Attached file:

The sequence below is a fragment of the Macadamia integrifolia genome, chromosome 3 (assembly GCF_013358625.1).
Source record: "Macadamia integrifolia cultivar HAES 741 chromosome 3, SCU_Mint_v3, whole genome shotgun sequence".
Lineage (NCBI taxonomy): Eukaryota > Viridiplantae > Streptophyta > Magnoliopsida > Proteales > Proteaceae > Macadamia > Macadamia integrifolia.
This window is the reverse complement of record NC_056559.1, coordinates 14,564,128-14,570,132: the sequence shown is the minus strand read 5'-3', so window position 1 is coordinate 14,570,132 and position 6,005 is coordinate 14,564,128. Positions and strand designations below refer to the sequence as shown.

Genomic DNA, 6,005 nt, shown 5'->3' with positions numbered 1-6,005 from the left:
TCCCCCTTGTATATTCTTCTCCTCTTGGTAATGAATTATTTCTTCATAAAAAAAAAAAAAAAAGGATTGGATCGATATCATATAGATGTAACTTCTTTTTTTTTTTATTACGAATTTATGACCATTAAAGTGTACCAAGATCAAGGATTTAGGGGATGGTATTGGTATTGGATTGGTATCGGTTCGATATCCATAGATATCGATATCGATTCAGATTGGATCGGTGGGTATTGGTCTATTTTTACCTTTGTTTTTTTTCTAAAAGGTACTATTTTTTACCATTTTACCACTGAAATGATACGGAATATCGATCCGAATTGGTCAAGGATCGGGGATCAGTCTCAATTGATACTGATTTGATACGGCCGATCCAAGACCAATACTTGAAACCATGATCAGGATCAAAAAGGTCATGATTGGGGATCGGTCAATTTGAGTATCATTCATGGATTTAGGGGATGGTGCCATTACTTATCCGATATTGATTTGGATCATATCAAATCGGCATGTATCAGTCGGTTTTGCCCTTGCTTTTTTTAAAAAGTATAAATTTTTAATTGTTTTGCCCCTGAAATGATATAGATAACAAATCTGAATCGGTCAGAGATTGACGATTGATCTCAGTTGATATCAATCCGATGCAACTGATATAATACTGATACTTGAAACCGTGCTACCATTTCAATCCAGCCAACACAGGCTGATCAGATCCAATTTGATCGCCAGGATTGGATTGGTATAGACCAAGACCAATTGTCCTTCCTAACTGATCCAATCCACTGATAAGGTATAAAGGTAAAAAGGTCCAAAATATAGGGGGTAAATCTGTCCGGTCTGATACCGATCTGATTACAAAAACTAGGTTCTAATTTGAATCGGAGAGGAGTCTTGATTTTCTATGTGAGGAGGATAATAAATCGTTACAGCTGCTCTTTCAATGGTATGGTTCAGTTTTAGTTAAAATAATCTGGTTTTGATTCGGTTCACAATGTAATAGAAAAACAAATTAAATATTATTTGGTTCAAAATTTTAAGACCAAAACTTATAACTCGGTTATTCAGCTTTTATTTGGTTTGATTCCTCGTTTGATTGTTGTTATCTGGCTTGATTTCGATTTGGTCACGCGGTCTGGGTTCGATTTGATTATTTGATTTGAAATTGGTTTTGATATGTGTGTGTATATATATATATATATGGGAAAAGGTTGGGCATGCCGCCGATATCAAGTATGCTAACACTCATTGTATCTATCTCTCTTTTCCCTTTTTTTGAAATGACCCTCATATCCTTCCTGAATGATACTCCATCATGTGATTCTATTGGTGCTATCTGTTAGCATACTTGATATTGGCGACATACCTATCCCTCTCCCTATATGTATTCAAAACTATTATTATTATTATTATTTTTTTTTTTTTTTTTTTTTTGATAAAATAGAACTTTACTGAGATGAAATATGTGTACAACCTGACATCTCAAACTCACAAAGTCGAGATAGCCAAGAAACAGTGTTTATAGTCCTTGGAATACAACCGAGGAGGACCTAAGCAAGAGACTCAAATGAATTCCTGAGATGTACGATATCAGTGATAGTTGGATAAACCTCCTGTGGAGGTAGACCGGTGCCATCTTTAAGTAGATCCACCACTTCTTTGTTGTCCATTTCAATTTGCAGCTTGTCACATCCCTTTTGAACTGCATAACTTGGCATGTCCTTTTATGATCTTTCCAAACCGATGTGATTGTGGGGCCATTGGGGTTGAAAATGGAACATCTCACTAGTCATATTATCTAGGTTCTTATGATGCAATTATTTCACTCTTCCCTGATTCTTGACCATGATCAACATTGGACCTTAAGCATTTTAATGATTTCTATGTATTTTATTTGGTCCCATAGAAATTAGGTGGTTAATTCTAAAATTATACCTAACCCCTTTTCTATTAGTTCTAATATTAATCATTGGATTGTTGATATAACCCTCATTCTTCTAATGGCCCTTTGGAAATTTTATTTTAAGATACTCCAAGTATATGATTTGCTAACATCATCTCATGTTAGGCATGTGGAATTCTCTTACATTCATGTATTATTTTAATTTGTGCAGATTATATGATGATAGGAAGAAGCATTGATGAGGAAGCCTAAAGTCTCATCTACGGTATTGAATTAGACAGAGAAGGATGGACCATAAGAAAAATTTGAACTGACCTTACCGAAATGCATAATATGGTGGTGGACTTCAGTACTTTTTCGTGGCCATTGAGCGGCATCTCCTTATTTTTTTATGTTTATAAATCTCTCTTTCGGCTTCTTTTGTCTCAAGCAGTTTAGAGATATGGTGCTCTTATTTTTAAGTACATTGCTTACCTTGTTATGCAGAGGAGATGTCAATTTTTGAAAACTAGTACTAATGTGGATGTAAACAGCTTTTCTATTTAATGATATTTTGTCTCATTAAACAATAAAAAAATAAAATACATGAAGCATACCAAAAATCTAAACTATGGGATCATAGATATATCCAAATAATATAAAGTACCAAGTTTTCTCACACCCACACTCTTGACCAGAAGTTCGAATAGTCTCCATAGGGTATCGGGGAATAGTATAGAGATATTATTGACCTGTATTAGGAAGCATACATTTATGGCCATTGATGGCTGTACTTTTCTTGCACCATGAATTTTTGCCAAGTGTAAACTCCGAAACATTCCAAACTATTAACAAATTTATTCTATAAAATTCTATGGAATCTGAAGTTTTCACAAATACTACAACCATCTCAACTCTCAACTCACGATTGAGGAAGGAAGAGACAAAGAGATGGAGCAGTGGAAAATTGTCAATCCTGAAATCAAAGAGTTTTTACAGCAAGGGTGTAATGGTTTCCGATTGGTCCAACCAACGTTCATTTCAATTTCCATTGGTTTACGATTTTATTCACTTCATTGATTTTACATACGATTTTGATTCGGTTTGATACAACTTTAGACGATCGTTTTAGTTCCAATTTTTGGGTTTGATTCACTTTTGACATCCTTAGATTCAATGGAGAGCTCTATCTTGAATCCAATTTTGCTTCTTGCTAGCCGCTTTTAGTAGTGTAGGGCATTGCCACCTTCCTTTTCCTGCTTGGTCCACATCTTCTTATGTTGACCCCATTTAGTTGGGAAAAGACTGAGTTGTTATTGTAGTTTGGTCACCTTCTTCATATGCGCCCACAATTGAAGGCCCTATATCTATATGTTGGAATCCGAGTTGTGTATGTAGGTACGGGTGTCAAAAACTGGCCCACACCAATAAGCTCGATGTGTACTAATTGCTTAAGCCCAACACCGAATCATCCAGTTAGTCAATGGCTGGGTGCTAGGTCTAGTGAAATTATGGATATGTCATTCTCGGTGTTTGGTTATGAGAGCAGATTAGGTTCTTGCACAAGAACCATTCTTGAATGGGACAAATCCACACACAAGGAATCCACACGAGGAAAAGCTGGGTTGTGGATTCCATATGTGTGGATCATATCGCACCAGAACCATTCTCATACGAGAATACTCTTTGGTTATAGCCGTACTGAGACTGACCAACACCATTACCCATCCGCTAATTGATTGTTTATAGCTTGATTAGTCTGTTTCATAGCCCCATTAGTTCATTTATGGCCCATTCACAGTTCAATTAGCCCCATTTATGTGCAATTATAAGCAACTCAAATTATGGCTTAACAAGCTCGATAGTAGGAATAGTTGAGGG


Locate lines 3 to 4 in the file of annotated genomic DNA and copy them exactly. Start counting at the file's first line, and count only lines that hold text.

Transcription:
Lineage (NCBI taxonomy): Eukaryota > Viridiplantae > Streptophyta > Magnoliopsida > Proteales > Proteaceae > Macadamia > Macadamia integrifolia.
This window is the reverse complement of record NC_056559.1, coordinates 14,564,128-14,570,132: the sequence shown is the minus strand read 5'-3', so window position 1 is coordinate 14,570,132 and position 6,005 is coordinate 14,564,128. Positions and strand designations below refer to the sequence as shown.